Following the secession of South Sudan from Sudan on 9 July 2011 both countries have passed new citizenship legislation with dramatic effects for the rights of individuals on both sides of the new border. While the South Sudanese nationality provisions appear generous its regime is at once both over and under-inclusive. It grants citizenship to a broad range of persons with little connection to South Sudan but fails to guarantee citizenship for individuals habitually resident in South Sudan and children born in South Sudan to stateless, undocumented or foreign parents. The Sudanese Act provides for the automatic denationalisation of South Sudanese nationals only and reserves to its own authorities the discretion to determine whether South Sudanese nationality has been acquired. This will lead to de jure statelessness as individuals denationalised by operation of the Sudanese law struggle to establish their nationality claims in South Sudan. Those individuals who have acquired South Sudanese citizenship but remain in Sudan are left as de facto stateless in the continuing absence of effective state protection from South Sudan.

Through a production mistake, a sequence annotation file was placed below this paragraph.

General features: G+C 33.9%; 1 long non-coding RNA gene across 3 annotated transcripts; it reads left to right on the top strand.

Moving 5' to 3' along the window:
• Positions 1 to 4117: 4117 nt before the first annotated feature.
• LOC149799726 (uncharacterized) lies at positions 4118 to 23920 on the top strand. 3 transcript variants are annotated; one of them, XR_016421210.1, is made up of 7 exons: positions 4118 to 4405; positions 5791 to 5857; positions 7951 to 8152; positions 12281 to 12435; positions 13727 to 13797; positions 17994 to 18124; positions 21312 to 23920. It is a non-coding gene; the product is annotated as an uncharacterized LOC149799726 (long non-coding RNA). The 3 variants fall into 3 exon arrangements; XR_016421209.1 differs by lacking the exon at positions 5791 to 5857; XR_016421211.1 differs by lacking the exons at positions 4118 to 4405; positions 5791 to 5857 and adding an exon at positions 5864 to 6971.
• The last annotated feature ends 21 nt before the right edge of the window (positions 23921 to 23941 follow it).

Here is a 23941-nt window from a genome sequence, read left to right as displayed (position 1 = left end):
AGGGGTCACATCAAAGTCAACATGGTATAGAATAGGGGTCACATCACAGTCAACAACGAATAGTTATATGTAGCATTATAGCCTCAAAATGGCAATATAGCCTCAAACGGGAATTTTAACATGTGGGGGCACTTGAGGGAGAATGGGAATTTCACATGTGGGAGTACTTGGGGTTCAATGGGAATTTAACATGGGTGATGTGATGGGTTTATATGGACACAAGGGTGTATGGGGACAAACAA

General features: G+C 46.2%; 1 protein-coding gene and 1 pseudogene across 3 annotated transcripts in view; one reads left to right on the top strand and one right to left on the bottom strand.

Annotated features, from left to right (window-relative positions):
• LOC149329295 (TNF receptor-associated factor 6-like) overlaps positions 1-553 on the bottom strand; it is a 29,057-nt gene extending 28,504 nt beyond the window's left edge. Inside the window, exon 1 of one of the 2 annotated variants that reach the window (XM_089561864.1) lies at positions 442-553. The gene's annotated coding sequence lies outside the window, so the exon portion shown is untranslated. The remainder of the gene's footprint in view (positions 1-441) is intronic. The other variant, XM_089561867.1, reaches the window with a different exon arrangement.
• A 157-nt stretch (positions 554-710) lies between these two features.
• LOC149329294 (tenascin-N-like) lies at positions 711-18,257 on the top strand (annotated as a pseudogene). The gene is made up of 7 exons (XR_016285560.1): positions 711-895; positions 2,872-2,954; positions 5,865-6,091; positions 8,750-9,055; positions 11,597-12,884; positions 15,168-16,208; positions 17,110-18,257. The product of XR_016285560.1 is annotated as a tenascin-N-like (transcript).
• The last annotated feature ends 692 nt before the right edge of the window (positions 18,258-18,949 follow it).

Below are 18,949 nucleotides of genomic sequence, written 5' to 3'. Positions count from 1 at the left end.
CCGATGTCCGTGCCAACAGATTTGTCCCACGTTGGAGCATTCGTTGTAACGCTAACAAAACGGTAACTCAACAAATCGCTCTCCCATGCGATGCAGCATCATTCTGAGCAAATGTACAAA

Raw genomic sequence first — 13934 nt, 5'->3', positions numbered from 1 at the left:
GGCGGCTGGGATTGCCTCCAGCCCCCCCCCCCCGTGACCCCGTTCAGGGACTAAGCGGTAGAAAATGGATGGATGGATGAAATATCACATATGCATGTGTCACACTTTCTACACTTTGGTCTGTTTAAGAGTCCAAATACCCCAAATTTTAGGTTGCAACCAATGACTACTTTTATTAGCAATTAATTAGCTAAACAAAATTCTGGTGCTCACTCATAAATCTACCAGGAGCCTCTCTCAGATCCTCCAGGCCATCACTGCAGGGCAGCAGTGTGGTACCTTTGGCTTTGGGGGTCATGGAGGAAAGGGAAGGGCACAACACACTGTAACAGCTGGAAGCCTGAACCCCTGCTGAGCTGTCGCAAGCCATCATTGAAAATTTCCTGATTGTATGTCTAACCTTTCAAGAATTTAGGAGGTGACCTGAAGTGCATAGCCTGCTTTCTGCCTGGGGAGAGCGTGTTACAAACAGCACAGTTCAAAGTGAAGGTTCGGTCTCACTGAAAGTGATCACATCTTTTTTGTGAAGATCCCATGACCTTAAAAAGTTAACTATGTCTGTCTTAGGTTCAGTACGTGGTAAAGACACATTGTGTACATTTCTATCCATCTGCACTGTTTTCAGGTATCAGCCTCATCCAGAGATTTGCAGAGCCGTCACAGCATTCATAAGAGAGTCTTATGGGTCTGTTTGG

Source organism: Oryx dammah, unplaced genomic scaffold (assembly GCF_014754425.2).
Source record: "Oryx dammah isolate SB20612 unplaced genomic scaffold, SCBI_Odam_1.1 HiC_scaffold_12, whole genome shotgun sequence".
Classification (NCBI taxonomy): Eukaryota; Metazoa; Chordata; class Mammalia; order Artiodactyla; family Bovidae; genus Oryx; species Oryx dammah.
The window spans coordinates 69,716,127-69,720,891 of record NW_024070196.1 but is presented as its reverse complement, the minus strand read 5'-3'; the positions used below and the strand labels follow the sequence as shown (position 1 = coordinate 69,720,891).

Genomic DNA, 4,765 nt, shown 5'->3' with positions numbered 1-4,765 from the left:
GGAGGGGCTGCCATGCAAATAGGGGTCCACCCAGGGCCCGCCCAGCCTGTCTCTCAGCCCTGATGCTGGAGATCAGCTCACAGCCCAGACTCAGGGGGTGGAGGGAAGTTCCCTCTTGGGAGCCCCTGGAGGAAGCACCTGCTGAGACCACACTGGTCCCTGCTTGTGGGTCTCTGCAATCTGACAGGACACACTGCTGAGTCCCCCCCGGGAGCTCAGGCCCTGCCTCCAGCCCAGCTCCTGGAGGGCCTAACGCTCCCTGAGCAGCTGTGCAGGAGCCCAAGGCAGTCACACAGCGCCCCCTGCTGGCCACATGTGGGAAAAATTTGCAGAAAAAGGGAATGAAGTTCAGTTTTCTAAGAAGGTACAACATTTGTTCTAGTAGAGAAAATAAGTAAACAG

How to Cite:
Sanderson M, ‘Key Threats of Statelessness in the Post-secession Sudanese and South Sudanese Nationality Regimes’ (2014) 19 Tilburg Law Review 236 DOI: http://doi.org/10.1163/22112596-01902023
Sanderson, M., 2014. Key Threats of Statelessness in the Post-Secession Sudanese and South Sudanese Nationality Regimes. Tilburg Law Review, 19(1-2), pp.236–247. DOI: http://doi.org/10.1163/22112596-01902023
Sanderson, M. (2014). Key Threats of Statelessness in the Post-Secession Sudanese and South Sudanese Nationality Regimes. Tilburg Law Review, 19(1-2), 236–247. DOI: http://doi.org/10.1163/22112596-01902023
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